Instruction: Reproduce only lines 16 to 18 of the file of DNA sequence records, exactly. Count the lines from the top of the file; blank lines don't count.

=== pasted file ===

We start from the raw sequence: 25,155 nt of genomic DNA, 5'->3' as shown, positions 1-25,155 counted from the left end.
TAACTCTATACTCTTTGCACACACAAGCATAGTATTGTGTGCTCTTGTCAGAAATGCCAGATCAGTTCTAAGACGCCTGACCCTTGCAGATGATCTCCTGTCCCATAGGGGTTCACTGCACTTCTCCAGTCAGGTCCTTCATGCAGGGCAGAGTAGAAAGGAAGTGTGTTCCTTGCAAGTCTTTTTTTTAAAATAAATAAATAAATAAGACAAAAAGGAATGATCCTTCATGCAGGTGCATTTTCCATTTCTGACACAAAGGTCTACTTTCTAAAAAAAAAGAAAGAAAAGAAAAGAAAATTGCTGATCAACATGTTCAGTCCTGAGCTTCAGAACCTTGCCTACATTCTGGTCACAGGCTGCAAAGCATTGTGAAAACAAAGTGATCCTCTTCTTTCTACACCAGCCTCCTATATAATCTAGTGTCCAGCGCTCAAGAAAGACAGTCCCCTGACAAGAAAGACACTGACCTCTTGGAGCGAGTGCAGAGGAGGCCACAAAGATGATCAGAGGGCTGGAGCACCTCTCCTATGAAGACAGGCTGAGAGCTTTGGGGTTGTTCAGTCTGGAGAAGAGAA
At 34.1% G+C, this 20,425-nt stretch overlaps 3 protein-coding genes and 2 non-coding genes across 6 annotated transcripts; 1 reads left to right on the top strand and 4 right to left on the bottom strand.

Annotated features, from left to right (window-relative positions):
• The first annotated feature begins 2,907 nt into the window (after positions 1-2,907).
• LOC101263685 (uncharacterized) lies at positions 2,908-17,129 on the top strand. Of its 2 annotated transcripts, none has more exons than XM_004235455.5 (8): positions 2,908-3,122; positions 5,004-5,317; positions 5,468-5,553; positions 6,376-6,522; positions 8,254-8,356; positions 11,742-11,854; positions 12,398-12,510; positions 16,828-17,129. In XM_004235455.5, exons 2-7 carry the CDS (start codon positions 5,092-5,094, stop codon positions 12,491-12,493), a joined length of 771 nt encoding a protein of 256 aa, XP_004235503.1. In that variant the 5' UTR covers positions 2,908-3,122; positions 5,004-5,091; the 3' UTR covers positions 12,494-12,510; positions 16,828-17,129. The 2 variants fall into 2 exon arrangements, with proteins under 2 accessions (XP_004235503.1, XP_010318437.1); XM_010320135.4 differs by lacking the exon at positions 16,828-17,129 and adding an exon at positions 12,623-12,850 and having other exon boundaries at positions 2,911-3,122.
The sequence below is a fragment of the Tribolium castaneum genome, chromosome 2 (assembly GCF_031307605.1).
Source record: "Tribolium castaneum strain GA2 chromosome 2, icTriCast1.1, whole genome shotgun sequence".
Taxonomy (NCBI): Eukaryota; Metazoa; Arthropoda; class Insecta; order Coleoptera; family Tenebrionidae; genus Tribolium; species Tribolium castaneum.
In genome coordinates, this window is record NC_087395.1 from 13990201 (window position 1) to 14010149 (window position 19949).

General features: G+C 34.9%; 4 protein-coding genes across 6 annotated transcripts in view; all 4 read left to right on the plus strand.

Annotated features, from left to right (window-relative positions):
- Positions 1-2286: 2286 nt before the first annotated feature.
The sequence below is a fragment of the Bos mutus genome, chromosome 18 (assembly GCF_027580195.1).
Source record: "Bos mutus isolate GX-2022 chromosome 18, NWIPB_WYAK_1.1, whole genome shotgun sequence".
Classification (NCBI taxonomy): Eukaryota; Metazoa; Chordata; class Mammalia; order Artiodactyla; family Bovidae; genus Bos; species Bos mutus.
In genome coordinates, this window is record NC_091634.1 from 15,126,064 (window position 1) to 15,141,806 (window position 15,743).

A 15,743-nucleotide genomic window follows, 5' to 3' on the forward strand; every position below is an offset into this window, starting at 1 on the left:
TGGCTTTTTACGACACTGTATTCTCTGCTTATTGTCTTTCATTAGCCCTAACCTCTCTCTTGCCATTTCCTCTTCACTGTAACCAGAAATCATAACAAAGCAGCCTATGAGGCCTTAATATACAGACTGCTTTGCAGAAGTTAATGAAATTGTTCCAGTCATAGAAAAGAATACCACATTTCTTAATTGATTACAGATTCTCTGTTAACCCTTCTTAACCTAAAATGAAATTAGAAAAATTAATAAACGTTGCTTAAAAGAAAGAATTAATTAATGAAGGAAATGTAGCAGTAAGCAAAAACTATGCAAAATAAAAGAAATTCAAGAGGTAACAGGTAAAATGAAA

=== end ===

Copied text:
Classification (NCBI taxonomy): Eukaryota; Metazoa; Chordata; class Mammalia; order Artiodactyla; family Bovidae; genus Bos; species Bos mutus.
In genome coordinates, this window is record NC_091634.1 from 15,126,064 (window position 1) to 15,141,806 (window position 15,743).

A 15,743-nucleotide genomic window follows, 5' to 3' on the forward strand; every position below is an offset into this window, starting at 1 on the left: